|(Photo by William Grotonik)|
Alas, it doesn't which is why I was so pleased to hear, via the New York Times, that two small credit unions--The State Employees Credit Union of North Carolina and the United Nations Federal Credit Union of New York--have started offering chip and pin cards. The first has implanted the technology into its debit cards and the second into its credit cards. When interviewed, an officer of the credit union in North Carolina stated they felt the move was important for their customers, particularly since they'd heard that Canada and Mexico would soon be moving to this new technology.
So why aren't the big banks offering these types of smarter cards to their clients? Its a question that the article tackles, and frankly, there doesn't seem to be any answer beyond inertia. Because fraud hasn't been as widespread in the United States; and because the banks have been concentrating on cards that can be simply waived in front of scanners (rather than swiped), nothing has been done to catch the US up to the rest of the world.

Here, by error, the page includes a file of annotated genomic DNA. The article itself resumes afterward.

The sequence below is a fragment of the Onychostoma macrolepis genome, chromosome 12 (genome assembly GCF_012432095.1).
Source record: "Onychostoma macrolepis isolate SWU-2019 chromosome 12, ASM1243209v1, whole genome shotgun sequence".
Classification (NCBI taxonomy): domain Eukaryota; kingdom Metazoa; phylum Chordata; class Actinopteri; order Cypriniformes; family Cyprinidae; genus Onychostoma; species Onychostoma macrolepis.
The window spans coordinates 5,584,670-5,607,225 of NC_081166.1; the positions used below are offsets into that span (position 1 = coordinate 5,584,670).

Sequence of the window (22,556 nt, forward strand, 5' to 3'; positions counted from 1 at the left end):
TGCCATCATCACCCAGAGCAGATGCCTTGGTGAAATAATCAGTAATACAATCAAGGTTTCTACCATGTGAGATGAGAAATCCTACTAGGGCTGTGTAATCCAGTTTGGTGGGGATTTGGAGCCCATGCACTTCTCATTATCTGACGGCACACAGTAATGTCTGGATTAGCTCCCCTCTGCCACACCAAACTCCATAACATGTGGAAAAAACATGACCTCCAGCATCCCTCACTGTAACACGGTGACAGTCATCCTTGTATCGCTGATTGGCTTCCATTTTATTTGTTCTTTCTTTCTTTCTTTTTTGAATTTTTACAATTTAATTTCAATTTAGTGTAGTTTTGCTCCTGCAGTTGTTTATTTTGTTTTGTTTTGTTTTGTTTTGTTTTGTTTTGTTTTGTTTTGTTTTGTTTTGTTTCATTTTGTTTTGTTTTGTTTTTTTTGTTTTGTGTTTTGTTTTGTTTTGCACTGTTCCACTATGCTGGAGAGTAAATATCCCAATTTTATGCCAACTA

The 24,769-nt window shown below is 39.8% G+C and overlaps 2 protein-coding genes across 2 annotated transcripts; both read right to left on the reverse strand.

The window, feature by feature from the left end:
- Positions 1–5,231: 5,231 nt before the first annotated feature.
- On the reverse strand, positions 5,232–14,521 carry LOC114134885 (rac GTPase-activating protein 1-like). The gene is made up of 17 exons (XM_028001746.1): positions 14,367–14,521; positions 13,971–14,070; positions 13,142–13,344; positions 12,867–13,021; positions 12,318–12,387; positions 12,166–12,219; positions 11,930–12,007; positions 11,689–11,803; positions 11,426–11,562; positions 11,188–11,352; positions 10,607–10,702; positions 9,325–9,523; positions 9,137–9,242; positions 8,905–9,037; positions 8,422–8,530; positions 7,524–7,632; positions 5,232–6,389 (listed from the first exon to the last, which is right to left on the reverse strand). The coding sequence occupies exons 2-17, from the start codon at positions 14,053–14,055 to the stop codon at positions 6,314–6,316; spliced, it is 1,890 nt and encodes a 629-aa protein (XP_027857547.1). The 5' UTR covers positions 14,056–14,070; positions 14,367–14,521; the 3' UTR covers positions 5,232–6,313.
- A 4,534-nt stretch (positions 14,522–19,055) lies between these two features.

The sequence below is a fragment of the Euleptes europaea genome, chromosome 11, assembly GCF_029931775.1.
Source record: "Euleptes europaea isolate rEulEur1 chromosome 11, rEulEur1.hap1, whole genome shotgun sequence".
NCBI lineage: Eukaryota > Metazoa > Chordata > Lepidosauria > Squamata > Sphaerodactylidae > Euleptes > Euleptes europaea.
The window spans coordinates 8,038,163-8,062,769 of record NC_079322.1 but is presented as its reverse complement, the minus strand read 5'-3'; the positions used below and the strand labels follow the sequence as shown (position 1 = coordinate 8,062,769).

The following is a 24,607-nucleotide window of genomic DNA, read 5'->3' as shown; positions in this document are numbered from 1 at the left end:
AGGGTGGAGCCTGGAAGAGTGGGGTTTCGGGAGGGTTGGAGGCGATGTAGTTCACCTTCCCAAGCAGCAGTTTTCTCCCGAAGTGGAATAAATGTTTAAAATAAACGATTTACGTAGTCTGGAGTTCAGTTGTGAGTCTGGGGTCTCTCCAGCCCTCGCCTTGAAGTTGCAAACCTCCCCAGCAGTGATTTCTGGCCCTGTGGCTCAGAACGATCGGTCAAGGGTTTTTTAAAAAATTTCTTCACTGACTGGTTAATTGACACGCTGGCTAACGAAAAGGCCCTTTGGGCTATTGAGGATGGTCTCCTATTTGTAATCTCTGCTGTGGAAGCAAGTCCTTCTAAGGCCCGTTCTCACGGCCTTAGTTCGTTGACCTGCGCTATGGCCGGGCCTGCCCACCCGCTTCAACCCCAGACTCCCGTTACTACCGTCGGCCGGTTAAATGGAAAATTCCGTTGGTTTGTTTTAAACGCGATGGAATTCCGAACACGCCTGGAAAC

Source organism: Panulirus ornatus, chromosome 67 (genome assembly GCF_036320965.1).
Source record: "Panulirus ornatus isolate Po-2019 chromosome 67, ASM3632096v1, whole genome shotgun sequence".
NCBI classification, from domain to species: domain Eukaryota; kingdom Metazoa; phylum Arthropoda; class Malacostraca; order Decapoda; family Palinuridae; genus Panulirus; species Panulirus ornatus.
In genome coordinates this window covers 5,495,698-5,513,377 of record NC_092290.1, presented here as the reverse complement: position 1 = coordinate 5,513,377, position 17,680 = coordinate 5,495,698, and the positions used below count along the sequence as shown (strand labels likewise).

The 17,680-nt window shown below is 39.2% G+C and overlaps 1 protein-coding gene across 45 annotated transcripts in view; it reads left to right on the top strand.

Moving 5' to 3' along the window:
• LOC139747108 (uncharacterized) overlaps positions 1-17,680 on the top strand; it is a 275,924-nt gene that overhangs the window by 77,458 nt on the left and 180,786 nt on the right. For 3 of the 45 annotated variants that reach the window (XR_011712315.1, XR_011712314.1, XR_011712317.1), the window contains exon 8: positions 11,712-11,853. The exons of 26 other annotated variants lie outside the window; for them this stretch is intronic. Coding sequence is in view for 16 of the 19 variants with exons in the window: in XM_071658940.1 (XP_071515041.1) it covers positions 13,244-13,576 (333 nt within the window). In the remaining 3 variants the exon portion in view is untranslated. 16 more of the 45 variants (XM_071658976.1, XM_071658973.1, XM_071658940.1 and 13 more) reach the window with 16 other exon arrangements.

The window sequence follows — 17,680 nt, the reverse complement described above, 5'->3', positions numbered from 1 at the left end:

Several months ago, I heard a rumor that Mastercard would be introducing a chip-and-pin card. It was supposed to be on the market in December, but that deadline has obviously passed. Let's hope that rumor turns out to be true, and not much more time passes before we're able to easily access this new and better technology.
In the meantime, maybe we should all just switch to Credit Unions. Heck, their fees tend to be lower!